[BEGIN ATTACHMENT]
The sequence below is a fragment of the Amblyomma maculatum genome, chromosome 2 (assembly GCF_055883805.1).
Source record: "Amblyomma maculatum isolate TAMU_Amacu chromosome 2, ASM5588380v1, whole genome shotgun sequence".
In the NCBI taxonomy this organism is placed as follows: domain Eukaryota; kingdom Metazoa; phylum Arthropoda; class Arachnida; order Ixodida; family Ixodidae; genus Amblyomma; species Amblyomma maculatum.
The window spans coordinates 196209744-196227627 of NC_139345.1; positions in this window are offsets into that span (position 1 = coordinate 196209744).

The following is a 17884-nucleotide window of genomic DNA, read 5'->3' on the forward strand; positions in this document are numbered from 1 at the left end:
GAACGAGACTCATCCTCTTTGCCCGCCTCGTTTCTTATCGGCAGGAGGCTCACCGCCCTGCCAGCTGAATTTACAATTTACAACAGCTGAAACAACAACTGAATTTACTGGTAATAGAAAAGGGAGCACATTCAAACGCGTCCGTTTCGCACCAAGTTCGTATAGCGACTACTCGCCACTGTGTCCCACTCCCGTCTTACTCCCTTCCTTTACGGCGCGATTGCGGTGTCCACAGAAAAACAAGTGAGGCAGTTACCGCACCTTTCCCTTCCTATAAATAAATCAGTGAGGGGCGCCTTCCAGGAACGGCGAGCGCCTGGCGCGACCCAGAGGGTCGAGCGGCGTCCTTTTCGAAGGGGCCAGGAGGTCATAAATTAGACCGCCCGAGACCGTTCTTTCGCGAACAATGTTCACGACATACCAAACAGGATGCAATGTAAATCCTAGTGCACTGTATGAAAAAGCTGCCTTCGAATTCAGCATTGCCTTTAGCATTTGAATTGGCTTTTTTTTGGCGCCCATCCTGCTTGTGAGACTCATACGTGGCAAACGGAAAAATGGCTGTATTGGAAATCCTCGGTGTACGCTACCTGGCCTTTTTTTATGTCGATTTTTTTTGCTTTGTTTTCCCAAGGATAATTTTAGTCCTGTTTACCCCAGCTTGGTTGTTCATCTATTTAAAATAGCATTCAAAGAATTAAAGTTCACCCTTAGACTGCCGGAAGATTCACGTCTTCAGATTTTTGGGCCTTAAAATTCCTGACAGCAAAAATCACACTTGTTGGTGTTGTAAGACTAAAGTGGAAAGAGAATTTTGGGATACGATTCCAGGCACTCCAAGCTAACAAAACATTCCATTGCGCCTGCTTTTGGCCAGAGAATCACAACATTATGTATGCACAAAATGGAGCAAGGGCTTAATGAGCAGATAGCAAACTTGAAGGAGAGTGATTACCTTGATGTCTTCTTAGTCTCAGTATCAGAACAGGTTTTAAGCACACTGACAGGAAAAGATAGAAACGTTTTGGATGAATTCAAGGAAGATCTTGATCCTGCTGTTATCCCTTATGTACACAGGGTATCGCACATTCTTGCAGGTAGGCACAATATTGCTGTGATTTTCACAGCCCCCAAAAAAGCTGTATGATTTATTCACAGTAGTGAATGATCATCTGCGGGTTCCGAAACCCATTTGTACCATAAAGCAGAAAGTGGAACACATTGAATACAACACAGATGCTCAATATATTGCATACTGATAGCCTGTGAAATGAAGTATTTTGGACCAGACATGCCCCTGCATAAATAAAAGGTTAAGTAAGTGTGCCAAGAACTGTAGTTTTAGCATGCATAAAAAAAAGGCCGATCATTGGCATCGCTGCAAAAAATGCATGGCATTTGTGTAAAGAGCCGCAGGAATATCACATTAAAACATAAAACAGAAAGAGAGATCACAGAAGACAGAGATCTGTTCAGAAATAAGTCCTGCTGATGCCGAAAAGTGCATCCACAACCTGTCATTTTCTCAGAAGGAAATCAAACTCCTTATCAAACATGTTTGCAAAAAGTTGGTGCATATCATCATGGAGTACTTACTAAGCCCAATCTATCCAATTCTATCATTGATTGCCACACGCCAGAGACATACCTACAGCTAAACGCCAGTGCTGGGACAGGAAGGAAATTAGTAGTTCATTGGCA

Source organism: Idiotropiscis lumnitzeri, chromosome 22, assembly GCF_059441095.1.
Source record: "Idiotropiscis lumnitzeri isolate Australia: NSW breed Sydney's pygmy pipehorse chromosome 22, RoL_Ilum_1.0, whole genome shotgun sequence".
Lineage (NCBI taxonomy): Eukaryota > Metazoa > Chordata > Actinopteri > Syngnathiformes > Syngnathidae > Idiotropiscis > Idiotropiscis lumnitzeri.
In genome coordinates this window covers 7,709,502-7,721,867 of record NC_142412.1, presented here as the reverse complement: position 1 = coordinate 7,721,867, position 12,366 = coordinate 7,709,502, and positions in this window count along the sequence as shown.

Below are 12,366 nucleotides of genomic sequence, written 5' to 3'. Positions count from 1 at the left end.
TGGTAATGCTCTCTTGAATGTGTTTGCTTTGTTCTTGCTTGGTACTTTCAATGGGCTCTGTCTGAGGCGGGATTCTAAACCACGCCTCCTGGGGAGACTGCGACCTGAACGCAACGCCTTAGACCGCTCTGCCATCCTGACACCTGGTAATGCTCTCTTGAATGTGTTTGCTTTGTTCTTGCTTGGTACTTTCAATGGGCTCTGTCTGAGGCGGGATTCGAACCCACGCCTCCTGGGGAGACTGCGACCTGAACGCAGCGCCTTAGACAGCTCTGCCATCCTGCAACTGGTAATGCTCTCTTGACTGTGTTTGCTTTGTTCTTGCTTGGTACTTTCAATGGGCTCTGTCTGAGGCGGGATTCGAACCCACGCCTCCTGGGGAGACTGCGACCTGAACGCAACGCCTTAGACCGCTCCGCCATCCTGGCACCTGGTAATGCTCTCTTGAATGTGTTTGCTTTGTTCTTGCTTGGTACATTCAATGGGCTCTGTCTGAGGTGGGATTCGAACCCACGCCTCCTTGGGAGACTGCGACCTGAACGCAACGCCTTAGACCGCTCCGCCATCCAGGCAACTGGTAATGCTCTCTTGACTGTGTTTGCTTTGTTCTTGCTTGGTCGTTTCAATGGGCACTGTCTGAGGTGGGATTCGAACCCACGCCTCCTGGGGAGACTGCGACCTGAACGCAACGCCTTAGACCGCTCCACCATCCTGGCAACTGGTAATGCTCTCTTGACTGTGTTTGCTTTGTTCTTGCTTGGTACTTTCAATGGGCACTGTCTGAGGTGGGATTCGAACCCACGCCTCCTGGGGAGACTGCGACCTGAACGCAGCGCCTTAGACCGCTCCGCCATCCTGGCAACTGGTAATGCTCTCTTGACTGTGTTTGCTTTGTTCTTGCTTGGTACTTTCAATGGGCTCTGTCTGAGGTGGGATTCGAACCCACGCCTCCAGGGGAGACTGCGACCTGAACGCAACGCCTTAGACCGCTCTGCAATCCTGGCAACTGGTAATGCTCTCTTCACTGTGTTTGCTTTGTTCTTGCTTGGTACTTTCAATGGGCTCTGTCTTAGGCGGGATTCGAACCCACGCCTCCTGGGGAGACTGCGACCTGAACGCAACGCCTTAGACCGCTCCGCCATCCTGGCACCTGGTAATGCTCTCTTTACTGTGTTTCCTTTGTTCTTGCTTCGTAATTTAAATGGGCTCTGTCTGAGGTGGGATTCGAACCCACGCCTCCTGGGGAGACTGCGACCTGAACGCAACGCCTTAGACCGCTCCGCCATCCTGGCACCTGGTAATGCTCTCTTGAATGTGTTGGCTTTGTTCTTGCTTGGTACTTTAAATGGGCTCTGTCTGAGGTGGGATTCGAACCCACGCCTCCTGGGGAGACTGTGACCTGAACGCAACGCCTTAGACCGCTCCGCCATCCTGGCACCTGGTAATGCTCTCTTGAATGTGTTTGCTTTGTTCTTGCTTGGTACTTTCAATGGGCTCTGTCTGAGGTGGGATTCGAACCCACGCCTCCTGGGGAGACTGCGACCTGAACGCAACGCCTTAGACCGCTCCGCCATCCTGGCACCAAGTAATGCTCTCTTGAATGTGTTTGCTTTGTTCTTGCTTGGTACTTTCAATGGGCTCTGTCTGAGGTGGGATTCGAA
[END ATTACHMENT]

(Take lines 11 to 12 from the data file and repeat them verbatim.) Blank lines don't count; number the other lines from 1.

Below are 12,366 nucleotides of genomic sequence, written 5' to 3'. Positions count from 1 at the left end.
TGGTAATGCTCTCTTGAATGTGTTTGCTTTGTTCTTGCTTGGTACTTTCAATGGGCTCTGTCTGAGGCGGGATTCTAAACCACGCCTCCTGGGGAGACTGCGACCTGAACGCAACGCCTTAGACCGCTCTGCCATCCTGACACCTGGTAATGCTCTCTTGAATGTGTTTGCTTTGTTCTTGCTTGGTACTTTCAATGGGCTCTGTCTGAGGCGGGATTCGAACCCACGCCTCCTGGGGAGACTGCGACCTGAACGCAGCGCCTTAGACAGCTCTGCCATCCTGCAACTGGTAATGCTCTCTTGACTGTGTTTGCTTTGTTCTTGCTTGGTACTTTCAATGGGCTCTGTCTGAGGCGGGATTCGAACCCACGCCTCCTGGGGAGACTGCGACCTGAACGCAACGCCTTAGACCGCTCCGCCATCCTGGCACCTGGTAATGCTCTCTTGAATGTGTTTGCTTTGTTCTTGCTTGGTACATTCAATGGGCTCTGTCTGAGGTGGGATTCGAACCCACGCCTCCTTGGGAGACTGCGACCTGAACGCAACGCCTTAGACCGCTCCGCCATCCAGGCAACTGGTAATGCTCTCTTGACTGTGTTTGCTTTGTTCTTGCTTGGTCGTTTCAATGGGCACTGTCTGAGGTGGGATTCGAACCCACGCCTCCTGGGGAGACTGCGACCTGAACGCAACGCCTTAGACCGCTCCACCATCCTGGCAACTGGTAATGCTCTCTTGACTGTGTTTGCTTTGTTCTTGCTTGGTACTTTCAATGGGCACTGTCTGAGGTGGGATTCGAACCCACGCCTCCTGGGGAGACTGCGACCTGAACGCAGCGCCTTAGACCGCTCCGCCATCCTGGCAACTGGTAATGCTCTCTTGACTGTGTTTGCTTTGTTCTTGCTTGGTACTTTCAATGGGCTCTGTCTGAGGTGGGATTCGAACCCACGCCTCCAGGGGAGACTGCGACCTGAACGCAACGCCTTAGACCGCTCTGCAATCCTGGCAACTGGTAATGCTCTCTTCACTGTGTTTGCTTTGTTCTTGCTTGGTACTTTCAATGGGCTCTGTCTTAGGCGGGATTCGAACCCACGCCTCCTGGGGAGACTGCGACCTGAACGCAACGCCTTAGACCGCTCCGCCATCCTGGCACCTGGTAATGCTCTCTTTACTGTGTTTCCTTTGTTCTTGCTTCGTAATTTAAATGGGCTCTGTCTGAGGTGGGATTCGAACCCACGCCTCCTGGGGAGACTGCGACCTGAACGCAACGCCTTAGACCGCTCCGCCATCCTGGCACCTGGTAATGCTCTCTTGAATGTGTTGGCTTTGTTCTTGCTTGGTACTTTAAATGGGCTCTGTCTGAGGTGGGATTCGAACCCACGCCTCCTGGGGAGACTGTGACCTGAACGCAACGCCTTAGACCGCTCCGCCATCCTGGCACCTGGTAATGCTCTCTTGAATGTGTTTGCTTTGTTCTTGCTTGGTACTTTCAATGGGCTCTGTCTGAGGTGGGATTCGAACCCACGCCTCCTGGGGAGACTGCGACCTGAACGCAACGCCTTAGACCGCTCCGCCATCCTGGCACCAAGTAATGCTCTCTTGAATGTGTTTGCTTTGTTCTTGCTTGGTACTTTCAATGGGCTCTGTCTGAGGTGGGATTCGAA